In adipose tissues, macrophages have been mostly studied in the context of obesity. Massive infiltration of macrophages in white adipose tissue (WAT) under obesogenic conditions is an established phenomenon (13, 14). Under such conditions, macrophages accumulate in visceral adipose depots, aggregate around dead or dying adipocytes and form multinucleate crown-like structures (21, 22). Accumulation of macrophages in BAT and their impact on BAT function have been studied much less extensively, and mainly in animals fed an energy-rich diet and maintained at standard housing (and thus physiologically semi-cold) temperatures (30–36). Low (30) or no (32) inflammation and macrophage infiltration in BAT compared with WAT have implicated BAT resistance towards obesity-induced inflammation. However, in comparison with BAT from mice fed a chow diet, BAT from mice fed a sufficiently sustained obesogenic diet did display significantly higher expression levels of inflammatory marker genes (30, 33). The only earlier study that examined the effects of diet and housing temperature on the development of metabolic inflammation in mice, demonstrated a significant macrophage accumulation in BAT at both standard and thermoneutral temperatures dependent on an energy-rich diet (31). Here, on the contrary, we demonstrate that macrophage accumulation in the BAT of thermoneutral mice is not dependent on an energy-rich diet. However, our study was performed on mice that were fed an energy-rich diet containing 45% energy from fat for at least six months, as opposed to (31) in which mice were fed an energy-rich diet containing 60% energy from fat for maximum three months. Importantly, despite the differences observed, these earlier studies and our present findings, together, clearly demonstrate that BAT can accumulate a remarkably high amount of macrophages.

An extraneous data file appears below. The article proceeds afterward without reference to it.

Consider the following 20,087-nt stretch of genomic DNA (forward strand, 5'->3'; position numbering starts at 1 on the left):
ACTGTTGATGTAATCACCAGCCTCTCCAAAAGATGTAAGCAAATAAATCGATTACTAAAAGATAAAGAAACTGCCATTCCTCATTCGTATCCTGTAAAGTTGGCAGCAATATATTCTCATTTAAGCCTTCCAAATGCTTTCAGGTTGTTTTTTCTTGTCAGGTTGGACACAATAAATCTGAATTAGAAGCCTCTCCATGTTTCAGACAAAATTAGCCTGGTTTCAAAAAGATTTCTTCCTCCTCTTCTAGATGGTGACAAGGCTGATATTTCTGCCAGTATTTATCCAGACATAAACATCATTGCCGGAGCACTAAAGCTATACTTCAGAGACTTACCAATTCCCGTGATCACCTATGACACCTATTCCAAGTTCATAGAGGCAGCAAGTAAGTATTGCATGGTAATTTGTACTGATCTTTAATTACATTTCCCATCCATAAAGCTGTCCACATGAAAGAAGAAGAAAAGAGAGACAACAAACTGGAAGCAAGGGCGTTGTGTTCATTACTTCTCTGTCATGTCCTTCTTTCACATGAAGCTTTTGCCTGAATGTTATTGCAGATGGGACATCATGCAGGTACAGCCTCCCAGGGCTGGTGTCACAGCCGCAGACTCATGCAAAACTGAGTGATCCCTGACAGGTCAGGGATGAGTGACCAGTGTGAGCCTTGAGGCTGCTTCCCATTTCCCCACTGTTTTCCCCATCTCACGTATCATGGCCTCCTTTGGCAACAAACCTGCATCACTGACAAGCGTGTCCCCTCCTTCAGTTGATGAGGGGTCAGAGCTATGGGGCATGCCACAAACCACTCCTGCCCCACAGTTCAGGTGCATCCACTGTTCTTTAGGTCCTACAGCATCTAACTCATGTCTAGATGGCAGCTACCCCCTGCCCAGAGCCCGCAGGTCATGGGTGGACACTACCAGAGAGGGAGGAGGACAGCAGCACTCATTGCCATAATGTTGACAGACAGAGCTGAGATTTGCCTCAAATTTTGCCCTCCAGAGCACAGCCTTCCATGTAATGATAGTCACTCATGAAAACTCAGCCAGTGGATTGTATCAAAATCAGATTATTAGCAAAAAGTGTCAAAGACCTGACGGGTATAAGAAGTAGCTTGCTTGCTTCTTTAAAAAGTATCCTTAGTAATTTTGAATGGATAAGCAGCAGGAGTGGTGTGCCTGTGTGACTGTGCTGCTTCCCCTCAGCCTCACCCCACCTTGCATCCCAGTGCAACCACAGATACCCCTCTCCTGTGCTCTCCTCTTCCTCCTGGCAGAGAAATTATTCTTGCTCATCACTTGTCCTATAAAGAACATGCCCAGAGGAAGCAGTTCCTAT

The “Identity” of Macrophages in Thermoneutral Brown Fat
In tissues, cells of the monocyte-macrophage lineage mature and are activated in a dynamic response to distinct environmental cues to acquire specialized functional phenotypes: classical (proinflammatory) M1 (in response to TLR ligands and IFN-γ) or alternative (anti-inflammatory) M2 (in response to IL-4/IL-13) (37–39). The paradigm of the monocyte-macrophage lineage polarization into M1 or M2 subtypes of macrophages, essentially based on in vitro results, is an operationally useful but very simplified descriptor of the functional plasticity of these cells (40). In vivo, coexistence of cells in different activation states, as well as unique or mixed phenotypes, have been observed, reflecting dynamic changes and complex tissue-derived signals (39, 41).
In the present study, we demonstrate that the general, as well as M1-selective and M2-selective, macrophage marker genes are readily detected in BAT of thermoneutral mice. Since the analysis was performed at the whole tissue level and not on the fraction of freshly isolated and purified brown-fat macrophages, any molecular/functional classification of these cells is currently not possible. Given that the majority of macrophages found in brown fat of thermoneutral mice are organized into multinucleate giant crown-like structures, the feasibility of developing procedures for their isolation and the reliability of downstream analyses, particularly those performed at a single-cell level (such as FACS analysis), seem insurmountable. A possibility to circumvent this challenge could be to perform the analysis in situ. The recent development of sensitive and versatile in situ hybridization methods opens a possibility for accurate molecular characterization of brown fat macrophages in situ, regardless of whether they are organized into crown-like structures or as solitary macrophages. We expect that these future studies will reveal and clarify the true identity of macrophages in brown fat of thermoneutral mice (e.g. whether they are polarized into M1 and M2 subtypes or rather display multiple complex phenotypes (such as those mentioned below)).